Can color be a hidden persuader? Home Depot got its original orange color from deconstructed circus tents used in its early marketing signage. Coca-Cola's signature red color also dates back more than 100 years (Reuters)
Can color be a hidden persuader?
Lexile

Google is one of the major U.S. corporations researching the power of color in the working world, in everything from workspaces to marketing and branding.

Meghan Casserly, spokeswoman for the U.S.-based organization built around the popular search engine, says Google is still early in its research but has already found "a clear link between color and satisfaction with a person's work area," which in turn can boost employee creativity and productivity.

Elyria Kemp, an assistant professor of marketing at the University of New Orleans, says there's more competition than ever for time and attention, and color is "the silent salesperson."

"We have so much stimuli in the environment," she said. "That's why it's so important to have those distinctive colors that really stand out."

Kemp is following color trends in business and conducting her own research on the link between emotions and color. She said she's also looking at what colors consumers associate with certain services, such as transportation, health care, banks and financial services.

Kemp said when consumers make an evaluation of a product offering, typically they do this within 90 seconds or less, and more than half of their initial assessment is based on color alone.

That's why so many companies are researching their color choices to the tune of thousands of dollars, Kemp said and trademarking the colors consumers have come to associate with their products, such as UPS's Pullman brown, Home Depot's vibrant orange and Tiffany & Co.'s distinct blue.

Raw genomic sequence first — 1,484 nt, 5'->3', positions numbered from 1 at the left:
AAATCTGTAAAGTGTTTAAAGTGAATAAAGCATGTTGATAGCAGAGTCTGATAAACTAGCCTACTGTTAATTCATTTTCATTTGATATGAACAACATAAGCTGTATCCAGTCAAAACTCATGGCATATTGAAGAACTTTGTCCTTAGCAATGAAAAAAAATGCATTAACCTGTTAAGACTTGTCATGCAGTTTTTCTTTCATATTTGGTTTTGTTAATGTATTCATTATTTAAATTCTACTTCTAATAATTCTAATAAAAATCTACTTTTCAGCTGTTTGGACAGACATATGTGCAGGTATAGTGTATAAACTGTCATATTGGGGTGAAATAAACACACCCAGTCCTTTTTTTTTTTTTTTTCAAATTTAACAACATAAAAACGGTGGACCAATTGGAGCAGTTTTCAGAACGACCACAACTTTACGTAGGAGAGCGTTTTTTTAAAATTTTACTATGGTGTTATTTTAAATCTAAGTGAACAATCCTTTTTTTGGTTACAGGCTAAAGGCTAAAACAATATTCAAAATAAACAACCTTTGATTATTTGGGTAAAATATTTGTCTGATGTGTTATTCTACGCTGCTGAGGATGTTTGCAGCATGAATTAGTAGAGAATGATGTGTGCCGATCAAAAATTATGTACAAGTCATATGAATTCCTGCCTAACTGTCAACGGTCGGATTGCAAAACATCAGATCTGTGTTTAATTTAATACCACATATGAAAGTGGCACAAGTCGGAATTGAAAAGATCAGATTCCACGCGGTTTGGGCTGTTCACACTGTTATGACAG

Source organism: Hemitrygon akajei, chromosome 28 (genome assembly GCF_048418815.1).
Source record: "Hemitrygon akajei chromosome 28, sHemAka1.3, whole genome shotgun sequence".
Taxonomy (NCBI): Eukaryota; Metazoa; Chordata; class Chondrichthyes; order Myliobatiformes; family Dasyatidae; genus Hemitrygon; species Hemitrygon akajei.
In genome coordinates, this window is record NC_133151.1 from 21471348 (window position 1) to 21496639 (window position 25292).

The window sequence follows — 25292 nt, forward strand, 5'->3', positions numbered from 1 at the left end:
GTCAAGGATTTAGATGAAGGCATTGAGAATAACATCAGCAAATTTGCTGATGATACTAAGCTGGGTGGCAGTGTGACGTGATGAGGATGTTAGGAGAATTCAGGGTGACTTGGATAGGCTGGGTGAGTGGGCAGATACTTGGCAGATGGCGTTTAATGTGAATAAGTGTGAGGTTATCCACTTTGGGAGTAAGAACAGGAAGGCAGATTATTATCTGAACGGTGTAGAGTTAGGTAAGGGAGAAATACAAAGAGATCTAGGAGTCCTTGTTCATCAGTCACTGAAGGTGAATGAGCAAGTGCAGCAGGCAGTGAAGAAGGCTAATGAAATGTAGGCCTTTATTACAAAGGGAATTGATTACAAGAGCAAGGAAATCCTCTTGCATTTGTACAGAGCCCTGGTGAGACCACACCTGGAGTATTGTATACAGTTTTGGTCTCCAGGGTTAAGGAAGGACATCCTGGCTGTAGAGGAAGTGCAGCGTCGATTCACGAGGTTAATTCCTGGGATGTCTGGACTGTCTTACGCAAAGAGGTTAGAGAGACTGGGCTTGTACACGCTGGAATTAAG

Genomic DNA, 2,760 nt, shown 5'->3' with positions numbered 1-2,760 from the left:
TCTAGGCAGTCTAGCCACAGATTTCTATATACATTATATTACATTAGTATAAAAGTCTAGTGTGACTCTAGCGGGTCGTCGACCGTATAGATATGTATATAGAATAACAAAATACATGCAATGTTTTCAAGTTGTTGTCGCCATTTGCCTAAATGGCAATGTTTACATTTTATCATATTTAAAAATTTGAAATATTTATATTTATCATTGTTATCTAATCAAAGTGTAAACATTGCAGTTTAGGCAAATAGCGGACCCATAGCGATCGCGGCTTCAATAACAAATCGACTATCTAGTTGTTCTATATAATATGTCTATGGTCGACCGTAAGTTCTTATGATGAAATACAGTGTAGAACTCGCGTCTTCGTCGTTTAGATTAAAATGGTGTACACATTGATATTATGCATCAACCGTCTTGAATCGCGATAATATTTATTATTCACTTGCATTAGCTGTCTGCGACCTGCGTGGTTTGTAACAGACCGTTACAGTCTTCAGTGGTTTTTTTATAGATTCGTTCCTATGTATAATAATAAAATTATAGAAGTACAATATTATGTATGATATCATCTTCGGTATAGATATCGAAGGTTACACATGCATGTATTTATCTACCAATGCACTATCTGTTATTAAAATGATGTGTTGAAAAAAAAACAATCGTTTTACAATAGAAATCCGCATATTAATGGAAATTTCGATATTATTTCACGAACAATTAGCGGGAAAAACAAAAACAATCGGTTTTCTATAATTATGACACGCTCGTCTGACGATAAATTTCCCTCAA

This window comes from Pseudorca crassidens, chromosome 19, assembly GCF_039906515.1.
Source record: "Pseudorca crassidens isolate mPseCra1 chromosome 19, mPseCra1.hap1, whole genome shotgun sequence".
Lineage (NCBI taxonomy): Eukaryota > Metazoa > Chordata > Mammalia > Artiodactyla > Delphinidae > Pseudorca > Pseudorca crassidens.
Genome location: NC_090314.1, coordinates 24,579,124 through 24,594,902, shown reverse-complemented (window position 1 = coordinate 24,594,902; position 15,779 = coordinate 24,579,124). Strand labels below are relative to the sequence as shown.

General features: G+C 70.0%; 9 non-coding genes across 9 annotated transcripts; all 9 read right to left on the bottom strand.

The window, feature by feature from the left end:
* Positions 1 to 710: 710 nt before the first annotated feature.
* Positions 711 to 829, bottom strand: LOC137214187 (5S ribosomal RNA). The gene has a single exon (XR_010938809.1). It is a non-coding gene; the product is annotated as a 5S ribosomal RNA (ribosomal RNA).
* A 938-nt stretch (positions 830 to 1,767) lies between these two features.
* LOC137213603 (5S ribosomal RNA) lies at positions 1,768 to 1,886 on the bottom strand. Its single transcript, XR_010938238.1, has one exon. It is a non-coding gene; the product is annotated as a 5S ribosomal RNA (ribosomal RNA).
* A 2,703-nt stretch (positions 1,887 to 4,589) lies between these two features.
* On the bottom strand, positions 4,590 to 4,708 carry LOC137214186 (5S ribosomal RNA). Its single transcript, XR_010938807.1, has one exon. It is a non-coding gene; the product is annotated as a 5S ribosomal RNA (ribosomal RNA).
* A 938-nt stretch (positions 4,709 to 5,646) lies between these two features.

Joclyn Benedetto, spokeswoman for Tiffany & Co., based in New York City, said the diamonds and glamour of the company's jewelry is linked to the signature Tiffany blue color that wraps every creation. She said the color was selected by founder Charles Lewis Tiffany for the cover of "Blue Book, Tiffany's annual collection of exquisitely handcrafted jewels," which was first published in 1845.

Coca-Cola's signature red color also dates back more than 100 years, when it was shipped in barrels painted red to differentiate it from beer barrels, said Ted Ryan, the company's spokesman.

Home Depot got its original orange color from deconstructed circus tents used in its early marketing signage and it stuck.

"When we do consumer research and we ask our customers say a word association for Home Depot, the first thing they say is orange," said Trish Mueller, Home Depot's chief marketing officer. "So it is literally seeped into our DNA."

Smaller companies are also recognizing the benefits of color. Emil Hagopian, an Ann Arbor, Mich.,-based distributor for Mar Plast Color Building Accessories, said even in his line of work products and accessories for public restroom spaces there's been an increased demand for color beyond the standard neutrals and stainless steel.

"Color can tend to excite you, make you feel like you are in a better-designed space and just kind of adds to that total feeling of security, comfort," he said.

Technology has played a role in making more products available in a wider range of colors, he said.